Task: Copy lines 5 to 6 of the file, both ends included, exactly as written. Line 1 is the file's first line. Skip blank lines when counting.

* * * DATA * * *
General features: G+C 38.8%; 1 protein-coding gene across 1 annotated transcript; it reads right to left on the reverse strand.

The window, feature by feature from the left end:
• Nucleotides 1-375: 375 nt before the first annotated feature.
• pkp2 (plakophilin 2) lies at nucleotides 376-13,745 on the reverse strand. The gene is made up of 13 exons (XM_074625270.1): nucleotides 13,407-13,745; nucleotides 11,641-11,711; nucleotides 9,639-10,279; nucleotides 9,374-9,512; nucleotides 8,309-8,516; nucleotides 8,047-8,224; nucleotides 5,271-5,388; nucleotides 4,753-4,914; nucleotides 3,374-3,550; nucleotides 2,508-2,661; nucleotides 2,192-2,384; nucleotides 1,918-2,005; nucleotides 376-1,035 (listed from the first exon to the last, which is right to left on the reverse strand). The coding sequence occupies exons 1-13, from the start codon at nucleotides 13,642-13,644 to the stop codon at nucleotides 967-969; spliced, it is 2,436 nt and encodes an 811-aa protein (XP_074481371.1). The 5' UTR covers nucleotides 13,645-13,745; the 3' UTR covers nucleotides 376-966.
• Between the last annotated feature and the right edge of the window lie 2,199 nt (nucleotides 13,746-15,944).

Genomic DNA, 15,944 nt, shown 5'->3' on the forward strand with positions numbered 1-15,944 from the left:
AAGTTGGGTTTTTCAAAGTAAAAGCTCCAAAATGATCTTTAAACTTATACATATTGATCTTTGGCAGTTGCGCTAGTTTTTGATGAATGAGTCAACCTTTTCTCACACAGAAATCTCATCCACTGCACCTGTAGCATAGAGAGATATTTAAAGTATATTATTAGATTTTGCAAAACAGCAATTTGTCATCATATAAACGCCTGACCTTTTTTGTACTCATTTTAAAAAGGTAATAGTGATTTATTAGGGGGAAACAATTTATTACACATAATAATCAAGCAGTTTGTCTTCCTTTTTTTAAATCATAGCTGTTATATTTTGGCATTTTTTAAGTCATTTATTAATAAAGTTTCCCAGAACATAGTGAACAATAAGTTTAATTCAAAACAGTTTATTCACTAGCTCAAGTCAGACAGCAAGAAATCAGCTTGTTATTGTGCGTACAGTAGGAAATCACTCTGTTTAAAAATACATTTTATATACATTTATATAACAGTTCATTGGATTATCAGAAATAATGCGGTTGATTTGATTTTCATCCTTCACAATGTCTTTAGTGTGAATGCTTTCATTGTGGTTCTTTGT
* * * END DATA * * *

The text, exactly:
• Between the last annotated feature and the right edge of the window lie 2,199 nt (nucleotides 13,746-15,944).

Genomic DNA, 15,944 nt, shown 5'->3' on the forward strand with positions numbered 1-15,944 from the left: